We discuss how the Biden-Harris administration can restore public trust in the government; the risk of Thanksgiving becoming a national super-spreader event; “meta-lessons” from the pandemic; why teachers should be among the first to get a COVID-19 vaccination; Costa Rica's ambitious climate change plan; and why homeless women in Los Angeles need more support.
The pandemic. The economy. Racial equity. Climate change. These are the priorities on the Biden-Harris agenda. To tackle any of these challenges, the incoming administration must restore Americans' trust in their government and in public institutions. That's according to RAND president and CEO Michael Rich and Jennifer Kavanagh, who leads RAND's Countering Truth Decay initiative.
Here are four recommendations to help rebuild America's civic infrastructure:
- Increase transparency. Elected leaders should clearly disclose government deliberations, plans, and actions—and then provide honest accounts of successes and failures.
- Elevate experts. Perceived competence is central to public trust, so qualifications and expertise must be the deciding factors when selecting appointees and agency heads.
- Build a diverse team. Feelings of trust stem, in part, from inclusion and representation. Ensuring that the next government “looks like America” will be crucial.
- Invest in civic education and development. Americans need support to better understand the foundations of democracy and how the government works. The new administration could fund coursework on civic responsibility or implement a national service requirement for young people.
Rehabilitating civic infrastructure, restoring public trust, and repairing America's deep divisions won't be easy. But it's essential. The health of our participatory democracy depends on it.
Despite skyrocketing COVID-19 infections, hospitalizations, and deaths, millions of Americans are traveling for Thanksgiving—but at what cost? Will the holiday result in a deadly fallout? The risk depends on the size of the gathering and the local infection rate, says RAND's Carter Price. But no matter where you live, your safest option is to celebrate with only the people in your household. “December will be a grim month if people don't stay home,” Price warns.
COVID-19 has revealed several subtle “meta-lessons,” says RAND's Luke Matthews. For instance, consider that there have been at least four epidemics or pandemics since 1980 that stemmed from wildlife consumption, mixing wildlife with domestic stock, or poor animal husbandry practice. This suggests that it's time to change the relationship that people have with animals. Another lesson: Prepare for rare but high-impact events when things are calm. This applies to other challenges, such as the climate crisis.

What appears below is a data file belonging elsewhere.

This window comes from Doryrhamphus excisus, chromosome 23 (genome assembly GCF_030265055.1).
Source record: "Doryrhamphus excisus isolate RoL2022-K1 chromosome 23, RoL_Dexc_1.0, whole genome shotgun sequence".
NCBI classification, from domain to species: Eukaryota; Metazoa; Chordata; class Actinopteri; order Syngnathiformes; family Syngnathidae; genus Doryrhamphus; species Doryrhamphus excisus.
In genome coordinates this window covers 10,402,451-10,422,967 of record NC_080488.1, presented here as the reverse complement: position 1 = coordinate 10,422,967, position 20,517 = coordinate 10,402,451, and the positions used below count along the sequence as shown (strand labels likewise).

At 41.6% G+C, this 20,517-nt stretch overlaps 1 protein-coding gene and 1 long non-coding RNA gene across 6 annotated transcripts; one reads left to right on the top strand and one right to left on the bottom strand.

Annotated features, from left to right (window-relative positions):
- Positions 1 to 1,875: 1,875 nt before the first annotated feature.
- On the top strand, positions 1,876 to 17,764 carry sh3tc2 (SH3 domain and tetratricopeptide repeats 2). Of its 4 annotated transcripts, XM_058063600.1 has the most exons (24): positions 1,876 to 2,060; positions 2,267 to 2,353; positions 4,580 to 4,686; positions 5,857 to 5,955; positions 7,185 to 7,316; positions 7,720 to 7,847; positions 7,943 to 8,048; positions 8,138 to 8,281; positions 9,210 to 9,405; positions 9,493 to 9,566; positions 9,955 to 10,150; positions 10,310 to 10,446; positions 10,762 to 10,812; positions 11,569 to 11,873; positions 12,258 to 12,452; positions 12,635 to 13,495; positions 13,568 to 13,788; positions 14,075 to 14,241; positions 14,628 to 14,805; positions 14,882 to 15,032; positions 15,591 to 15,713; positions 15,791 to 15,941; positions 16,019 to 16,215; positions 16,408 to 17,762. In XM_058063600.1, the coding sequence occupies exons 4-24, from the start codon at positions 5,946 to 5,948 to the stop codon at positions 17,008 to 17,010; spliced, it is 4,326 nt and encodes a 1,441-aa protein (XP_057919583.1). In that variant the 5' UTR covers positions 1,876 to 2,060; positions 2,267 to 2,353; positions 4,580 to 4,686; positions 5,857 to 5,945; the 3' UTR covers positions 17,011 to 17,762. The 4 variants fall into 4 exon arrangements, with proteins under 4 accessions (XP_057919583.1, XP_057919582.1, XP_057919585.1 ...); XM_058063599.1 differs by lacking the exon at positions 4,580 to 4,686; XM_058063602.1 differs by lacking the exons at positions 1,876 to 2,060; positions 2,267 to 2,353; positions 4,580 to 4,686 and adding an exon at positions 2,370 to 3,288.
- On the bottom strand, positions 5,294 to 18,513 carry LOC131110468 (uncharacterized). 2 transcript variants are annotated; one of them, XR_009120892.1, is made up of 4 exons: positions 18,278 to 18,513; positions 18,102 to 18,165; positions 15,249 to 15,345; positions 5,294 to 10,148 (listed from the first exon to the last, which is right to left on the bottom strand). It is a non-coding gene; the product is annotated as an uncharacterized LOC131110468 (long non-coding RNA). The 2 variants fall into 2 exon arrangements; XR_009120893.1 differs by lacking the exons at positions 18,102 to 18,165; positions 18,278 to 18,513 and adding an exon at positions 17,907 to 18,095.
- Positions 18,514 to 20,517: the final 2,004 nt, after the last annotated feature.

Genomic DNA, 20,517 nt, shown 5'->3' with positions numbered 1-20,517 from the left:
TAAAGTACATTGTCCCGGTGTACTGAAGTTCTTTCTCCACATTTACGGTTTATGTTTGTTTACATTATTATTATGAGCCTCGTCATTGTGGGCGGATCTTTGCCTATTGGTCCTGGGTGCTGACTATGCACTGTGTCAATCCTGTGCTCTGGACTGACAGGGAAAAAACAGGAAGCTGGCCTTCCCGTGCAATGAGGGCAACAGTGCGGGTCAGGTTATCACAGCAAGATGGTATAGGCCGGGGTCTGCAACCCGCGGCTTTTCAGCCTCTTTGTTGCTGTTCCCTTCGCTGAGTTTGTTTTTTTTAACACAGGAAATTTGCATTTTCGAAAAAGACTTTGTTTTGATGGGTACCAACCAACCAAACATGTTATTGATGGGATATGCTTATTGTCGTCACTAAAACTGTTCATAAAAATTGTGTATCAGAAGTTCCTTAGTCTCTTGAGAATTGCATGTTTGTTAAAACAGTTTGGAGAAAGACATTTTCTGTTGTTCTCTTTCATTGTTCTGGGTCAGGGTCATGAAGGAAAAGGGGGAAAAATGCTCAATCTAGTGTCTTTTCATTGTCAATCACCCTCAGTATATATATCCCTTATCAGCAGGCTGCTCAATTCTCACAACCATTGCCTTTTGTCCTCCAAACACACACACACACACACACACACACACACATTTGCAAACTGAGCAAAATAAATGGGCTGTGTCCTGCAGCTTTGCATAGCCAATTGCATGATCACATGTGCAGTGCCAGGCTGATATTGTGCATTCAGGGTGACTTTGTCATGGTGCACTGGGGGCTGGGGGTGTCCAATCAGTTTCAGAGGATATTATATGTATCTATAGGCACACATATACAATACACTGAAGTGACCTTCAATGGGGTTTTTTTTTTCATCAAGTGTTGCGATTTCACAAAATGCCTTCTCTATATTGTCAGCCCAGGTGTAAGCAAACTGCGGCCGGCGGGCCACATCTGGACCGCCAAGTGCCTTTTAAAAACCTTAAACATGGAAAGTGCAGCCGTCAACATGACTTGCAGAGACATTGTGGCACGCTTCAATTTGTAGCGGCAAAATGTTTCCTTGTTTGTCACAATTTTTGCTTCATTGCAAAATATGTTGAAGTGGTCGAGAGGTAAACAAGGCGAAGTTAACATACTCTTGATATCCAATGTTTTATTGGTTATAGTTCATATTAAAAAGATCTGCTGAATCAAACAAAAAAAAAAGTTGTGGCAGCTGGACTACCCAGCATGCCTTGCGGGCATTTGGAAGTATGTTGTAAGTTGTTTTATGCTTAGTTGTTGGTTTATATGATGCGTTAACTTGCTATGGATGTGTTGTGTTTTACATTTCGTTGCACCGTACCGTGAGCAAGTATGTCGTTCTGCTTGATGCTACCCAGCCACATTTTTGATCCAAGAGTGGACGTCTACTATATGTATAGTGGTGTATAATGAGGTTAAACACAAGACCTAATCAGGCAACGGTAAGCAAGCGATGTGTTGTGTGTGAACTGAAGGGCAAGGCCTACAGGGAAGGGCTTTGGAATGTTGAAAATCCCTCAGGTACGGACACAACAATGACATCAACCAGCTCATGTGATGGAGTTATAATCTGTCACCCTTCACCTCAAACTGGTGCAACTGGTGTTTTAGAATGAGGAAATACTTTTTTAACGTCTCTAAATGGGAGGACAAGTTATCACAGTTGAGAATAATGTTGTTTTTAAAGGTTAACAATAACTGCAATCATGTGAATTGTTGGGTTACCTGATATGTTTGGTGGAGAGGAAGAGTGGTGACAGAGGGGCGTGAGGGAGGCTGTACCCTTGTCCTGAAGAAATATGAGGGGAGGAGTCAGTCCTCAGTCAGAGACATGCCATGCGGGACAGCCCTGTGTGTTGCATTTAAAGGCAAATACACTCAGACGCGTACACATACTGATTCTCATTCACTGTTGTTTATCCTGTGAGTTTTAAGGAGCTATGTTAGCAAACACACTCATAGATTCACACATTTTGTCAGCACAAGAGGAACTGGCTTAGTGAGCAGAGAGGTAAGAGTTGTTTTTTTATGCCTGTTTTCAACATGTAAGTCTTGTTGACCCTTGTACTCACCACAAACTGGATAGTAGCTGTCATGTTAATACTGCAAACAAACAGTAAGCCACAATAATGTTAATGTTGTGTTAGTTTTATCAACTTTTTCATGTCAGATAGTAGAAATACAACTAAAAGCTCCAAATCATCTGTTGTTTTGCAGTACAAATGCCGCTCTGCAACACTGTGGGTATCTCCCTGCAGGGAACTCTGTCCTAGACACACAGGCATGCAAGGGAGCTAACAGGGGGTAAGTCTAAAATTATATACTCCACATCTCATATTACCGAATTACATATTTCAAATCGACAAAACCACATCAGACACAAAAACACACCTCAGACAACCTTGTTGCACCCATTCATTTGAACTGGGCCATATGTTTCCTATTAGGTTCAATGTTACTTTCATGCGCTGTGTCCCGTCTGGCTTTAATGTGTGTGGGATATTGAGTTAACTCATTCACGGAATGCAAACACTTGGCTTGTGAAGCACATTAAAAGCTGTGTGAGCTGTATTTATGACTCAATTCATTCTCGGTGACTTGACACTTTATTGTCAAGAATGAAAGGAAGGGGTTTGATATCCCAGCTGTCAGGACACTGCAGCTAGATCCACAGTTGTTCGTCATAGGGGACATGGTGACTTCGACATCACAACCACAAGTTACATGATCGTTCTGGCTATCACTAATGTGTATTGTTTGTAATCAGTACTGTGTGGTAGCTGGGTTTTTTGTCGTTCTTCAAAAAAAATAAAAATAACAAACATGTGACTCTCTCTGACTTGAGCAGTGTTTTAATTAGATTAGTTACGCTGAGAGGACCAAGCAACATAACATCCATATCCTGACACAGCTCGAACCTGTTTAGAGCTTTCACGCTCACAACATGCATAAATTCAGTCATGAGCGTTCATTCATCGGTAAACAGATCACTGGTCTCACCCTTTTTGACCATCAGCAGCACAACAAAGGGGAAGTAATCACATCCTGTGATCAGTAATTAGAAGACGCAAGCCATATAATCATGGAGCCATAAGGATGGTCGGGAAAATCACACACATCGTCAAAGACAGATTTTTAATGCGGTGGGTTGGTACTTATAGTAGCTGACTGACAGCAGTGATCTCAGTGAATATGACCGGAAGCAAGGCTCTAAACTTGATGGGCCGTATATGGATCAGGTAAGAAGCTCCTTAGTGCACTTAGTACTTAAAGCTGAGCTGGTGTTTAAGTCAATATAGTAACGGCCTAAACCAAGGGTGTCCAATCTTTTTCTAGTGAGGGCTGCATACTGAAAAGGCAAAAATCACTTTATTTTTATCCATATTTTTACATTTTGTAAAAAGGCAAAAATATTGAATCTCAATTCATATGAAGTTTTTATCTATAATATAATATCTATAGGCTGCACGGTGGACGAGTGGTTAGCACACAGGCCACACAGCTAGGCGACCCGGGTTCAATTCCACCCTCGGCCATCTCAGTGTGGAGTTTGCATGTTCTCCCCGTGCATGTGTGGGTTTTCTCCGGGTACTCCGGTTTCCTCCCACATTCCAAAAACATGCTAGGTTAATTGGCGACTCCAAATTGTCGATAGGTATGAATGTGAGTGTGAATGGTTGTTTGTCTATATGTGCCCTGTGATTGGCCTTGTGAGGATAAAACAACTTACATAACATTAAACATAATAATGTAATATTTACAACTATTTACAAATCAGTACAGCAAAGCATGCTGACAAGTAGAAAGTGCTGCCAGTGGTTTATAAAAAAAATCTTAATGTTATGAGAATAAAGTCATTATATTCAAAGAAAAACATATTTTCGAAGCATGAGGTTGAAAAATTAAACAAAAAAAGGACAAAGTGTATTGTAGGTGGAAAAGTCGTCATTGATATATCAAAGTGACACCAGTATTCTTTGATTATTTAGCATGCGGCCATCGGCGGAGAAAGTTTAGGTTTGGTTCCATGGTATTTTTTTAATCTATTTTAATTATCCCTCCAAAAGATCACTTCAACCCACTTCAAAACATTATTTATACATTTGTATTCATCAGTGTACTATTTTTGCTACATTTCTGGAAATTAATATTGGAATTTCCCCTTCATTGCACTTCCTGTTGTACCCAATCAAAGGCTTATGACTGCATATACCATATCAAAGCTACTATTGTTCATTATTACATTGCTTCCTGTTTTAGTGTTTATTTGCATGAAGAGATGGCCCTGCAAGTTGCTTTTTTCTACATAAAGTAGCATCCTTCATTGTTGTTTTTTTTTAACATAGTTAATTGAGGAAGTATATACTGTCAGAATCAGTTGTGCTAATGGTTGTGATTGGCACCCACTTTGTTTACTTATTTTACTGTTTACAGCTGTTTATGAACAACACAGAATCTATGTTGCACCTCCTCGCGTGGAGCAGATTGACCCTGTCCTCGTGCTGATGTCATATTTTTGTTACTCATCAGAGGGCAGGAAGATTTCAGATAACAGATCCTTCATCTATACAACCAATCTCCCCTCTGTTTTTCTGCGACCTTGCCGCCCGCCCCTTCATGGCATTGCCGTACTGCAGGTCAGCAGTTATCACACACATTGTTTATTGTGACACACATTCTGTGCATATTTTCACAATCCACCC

There has been good news this month for COVID-19 vaccine trials. (Both Moderna and Pfizer announced their versions are 95 percent effective or better, and AstraZeneca has also reported promising results.) If one or more of these vaccines is approved, most Americans would agree that health care workers should receive them first. According to RAND experts, the nation's 3.3 million teachers should come next. This could help schools safely reopen for full-time, in-person learning more quickly. The social and economic benefits of this would likely outweigh reopening any other essential industry.
Costa Rica's National Decarbonization Plan sets an ambitious goal: Become carbon-neutral by 2050. A new RAND report takes a look at this plan, analyzing more than 3,000 plausible futures. In all but 22 of these futures, the benefits outweighed the costs. That means that Costa Rica is likely to achieve its goals—and do so at a net economic gain. Conversely, without investing in decarbonization, the country's greenhouse gas emissions will increase substantially. The findings from this study may be valuable to other countries looking to implement carbon-reduction plans and reduce the effects of climate change.
Homelessness is a critical problem in Los Angeles County. But it's important to note that people experiencing homelessness are not a monolith. That's why officials have designated homeless subpopulations—such as veterans, families, and unaccompanied youth—to better understand and meet their needs. As of September, LA County is including “unaccompanied women” (single women who are not caring for children or dependents) as a subpopulation. RAND experts say that this could provide a path toward better resources, which are needed to escape the perilous lifestyle associated with being a single, homeless woman.
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